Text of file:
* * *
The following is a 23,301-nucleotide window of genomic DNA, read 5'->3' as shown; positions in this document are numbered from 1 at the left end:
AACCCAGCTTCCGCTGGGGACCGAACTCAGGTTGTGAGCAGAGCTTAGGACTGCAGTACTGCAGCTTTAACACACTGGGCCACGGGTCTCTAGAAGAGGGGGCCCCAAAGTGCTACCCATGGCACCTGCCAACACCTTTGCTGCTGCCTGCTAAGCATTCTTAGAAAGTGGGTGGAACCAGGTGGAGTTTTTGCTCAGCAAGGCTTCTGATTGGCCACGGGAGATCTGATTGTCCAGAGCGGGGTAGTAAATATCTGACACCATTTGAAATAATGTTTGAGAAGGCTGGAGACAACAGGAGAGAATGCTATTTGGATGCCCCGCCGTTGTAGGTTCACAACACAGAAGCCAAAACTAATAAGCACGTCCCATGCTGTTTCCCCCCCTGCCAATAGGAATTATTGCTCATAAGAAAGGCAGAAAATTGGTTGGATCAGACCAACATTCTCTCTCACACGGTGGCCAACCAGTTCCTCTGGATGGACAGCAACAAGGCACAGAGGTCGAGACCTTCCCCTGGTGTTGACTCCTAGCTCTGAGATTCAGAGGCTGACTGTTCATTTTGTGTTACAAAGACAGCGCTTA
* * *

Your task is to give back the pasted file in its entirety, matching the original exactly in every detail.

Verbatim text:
The following is a 23,301-nucleotide window of genomic DNA, read 5'->3' as shown; positions in this document are numbered from 1 at the left end:
AACCCAGCTTCCGCTGGGGACCGAACTCAGGTTGTGAGCAGAGCTTAGGACTGCAGTACTGCAGCTTTAACACACTGGGCCACGGGTCTCTAGAAGAGGGGGCCCCAAAGTGCTACCCATGGCACCTGCCAACACCTTTGCTGCTGCCTGCTAAGCATTCTTAGAAAGTGGGTGGAACCAGGTGGAGTTTTTGCTCAGCAAGGCTTCTGATTGGCCACGGGAGATCTGATTGTCCAGAGCGGGGTAGTAAATATCTGACACCATTTGAAATAATGTTTGAGAAGGCTGGAGACAACAGGAGAGAATGCTATTTGGATGCCCCGCCGTTGTAGGTTCACAACACAGAAGCCAAAACTAATAAGCACGTCCCATGCTGTTTCCCCCCCTGCCAATAGGAATTATTGCTCATAAGAAAGGCAGAAAATTGGTTGGATCAGACCAACATTCTCTCTCACACGGTGGCCAACCAGTTCCTCTGGATGGACAGCAACAAGGCACAGAGGTCGAGACCTTCCCCTGGTGTTGACTCCTAGCTCTGAGATTCAGAGGCTGACTGTTCATTTTGTGTTACAAAGACAGCGCTTA